The core antimicrobial treatment consists of the antifungal drug amphotericin B,[26] which inhibits the pathogen by binding to its cell membrane sterols, thus leading to cell membrane disruption and pathogen death;[27] however, even with this treatment, the fatality rate is greater than 95%.[28] New treatments are being sought.[29] Miltefosine has been used in a few cases with mixed results.[30][27]

A key factor to effective treatment is the speed of diagnosis. The disease is a rare and thus is not often considered a likely diagnosis; therefore, the laboratory’s identification of the microorganism may be the first time it is considered. The rapid identification can help to avoid delays in therapy. Amoeba cultures and real-time PCR studies for N. fowleri are diagnostic, however, they are not readily available at most institutions. The time of presentation of the patient can also affect the identification of the microorganism as PAM has a variable incubation time, ranging from 1 to 7 days. The clinical signs of PAM are similar to bacterial and viral meningitis, including fever, neck stiffness, and severe headaches. Symptoms can progress to prolonged nausea, vomiting, and even seizures. The disease can progress to acute hemorrhagic necrotizing meningoencephalitis, which can lead to death in as soon as 7–10 days. A variable delay in treatment can be secondary to time intervals in multiple stages of care, including exposure to exhibition of symptoms; arrival for treatment at a health care facility; workup of the diagnosis (initial diagnosis of likely bacterial meningitis); and finally, from diagnosis to initiation of recommended therapy. Successful treatment of PAM is a rare occurrence and can only be attempted after correct diagnosis, which relies on rapid recognition of the microorganism by medical technologists and pathologists. It is critical that medical technologists consistently provide timely CSF evaluation, explore the diagnosis of PAM, and look for amoebae in the setting of meningitis, especially in the summertime.[31]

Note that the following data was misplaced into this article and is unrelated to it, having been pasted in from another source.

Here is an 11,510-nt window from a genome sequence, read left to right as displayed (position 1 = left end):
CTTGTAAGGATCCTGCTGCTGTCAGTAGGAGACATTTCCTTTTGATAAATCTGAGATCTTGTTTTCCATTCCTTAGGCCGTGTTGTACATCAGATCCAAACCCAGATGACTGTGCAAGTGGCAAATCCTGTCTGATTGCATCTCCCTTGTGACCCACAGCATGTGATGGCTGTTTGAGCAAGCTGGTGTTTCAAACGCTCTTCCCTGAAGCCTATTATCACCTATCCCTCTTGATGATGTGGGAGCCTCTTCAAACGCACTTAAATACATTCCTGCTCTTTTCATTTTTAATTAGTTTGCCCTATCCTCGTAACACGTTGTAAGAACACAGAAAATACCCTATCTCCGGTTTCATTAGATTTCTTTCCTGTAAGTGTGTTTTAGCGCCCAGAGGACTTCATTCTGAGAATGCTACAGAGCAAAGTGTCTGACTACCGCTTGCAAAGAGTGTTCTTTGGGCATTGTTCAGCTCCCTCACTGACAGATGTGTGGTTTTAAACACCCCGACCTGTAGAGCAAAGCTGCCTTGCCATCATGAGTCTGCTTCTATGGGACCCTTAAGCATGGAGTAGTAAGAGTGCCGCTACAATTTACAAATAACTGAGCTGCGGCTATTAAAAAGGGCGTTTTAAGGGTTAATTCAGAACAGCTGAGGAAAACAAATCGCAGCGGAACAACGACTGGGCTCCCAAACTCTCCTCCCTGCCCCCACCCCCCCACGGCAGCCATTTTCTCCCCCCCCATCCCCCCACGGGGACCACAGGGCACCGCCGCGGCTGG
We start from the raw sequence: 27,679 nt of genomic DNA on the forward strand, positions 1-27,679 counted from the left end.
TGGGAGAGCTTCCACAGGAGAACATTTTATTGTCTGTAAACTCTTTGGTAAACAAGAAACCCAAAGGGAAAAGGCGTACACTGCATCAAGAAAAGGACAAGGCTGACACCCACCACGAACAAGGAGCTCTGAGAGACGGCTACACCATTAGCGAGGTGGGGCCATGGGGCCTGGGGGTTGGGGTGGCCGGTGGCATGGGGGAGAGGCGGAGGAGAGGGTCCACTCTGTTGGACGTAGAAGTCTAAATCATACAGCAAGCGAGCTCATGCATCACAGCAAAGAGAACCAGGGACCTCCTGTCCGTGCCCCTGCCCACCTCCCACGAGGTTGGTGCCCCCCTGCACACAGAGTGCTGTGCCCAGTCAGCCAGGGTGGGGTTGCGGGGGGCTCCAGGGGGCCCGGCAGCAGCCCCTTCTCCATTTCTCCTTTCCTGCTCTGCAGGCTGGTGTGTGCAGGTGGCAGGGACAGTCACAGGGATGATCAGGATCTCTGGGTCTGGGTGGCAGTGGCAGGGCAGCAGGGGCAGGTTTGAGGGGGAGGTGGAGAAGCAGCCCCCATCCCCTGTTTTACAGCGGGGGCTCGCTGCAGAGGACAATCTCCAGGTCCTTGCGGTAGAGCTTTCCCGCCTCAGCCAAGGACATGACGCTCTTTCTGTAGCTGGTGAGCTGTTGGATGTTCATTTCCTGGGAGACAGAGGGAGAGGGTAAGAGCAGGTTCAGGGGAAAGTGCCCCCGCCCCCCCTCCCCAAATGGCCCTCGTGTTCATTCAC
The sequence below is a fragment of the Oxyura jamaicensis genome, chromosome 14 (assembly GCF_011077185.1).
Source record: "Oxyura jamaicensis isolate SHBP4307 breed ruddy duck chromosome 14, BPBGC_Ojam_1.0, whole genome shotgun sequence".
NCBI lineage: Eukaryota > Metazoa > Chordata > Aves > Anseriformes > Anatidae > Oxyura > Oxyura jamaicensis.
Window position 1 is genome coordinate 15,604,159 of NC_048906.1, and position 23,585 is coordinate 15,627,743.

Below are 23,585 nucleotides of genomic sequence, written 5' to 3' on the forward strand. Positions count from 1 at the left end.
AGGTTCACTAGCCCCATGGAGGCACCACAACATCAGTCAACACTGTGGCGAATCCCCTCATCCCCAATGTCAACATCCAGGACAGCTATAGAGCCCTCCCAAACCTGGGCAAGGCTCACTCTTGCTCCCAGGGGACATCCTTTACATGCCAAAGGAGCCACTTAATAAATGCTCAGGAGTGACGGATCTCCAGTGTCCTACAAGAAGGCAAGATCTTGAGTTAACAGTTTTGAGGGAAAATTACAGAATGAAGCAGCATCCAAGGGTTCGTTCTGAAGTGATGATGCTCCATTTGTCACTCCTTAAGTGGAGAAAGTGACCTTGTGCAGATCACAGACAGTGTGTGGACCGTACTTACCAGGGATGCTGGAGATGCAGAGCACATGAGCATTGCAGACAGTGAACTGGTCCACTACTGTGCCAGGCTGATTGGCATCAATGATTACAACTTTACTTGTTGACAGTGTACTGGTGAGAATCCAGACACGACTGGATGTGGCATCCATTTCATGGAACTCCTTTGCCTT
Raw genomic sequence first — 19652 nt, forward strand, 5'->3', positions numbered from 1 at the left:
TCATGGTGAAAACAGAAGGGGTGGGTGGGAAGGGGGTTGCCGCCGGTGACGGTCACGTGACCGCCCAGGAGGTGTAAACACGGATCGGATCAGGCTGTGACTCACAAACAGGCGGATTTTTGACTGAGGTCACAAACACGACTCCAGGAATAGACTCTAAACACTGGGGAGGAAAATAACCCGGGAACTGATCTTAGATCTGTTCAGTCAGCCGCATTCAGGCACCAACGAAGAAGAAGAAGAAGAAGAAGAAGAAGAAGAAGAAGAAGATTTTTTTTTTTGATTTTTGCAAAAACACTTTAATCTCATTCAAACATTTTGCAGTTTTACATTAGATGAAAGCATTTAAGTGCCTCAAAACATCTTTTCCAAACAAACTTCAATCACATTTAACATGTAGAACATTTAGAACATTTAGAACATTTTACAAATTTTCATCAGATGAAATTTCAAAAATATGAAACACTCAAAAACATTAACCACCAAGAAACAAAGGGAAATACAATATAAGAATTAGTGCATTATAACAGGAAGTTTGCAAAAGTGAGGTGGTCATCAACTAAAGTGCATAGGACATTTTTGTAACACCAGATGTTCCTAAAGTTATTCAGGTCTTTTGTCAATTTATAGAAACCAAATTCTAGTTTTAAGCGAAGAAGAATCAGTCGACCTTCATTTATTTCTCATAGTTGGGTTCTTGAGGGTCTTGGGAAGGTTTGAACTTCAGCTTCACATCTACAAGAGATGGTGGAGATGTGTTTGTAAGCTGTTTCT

The organism was named after Malcolm Fowler, an Australian pathologist at Adelaide Children's Hospital, who was the first author of the original series of case reports of primary amoebic meningoencephalitis.[32][33]

See also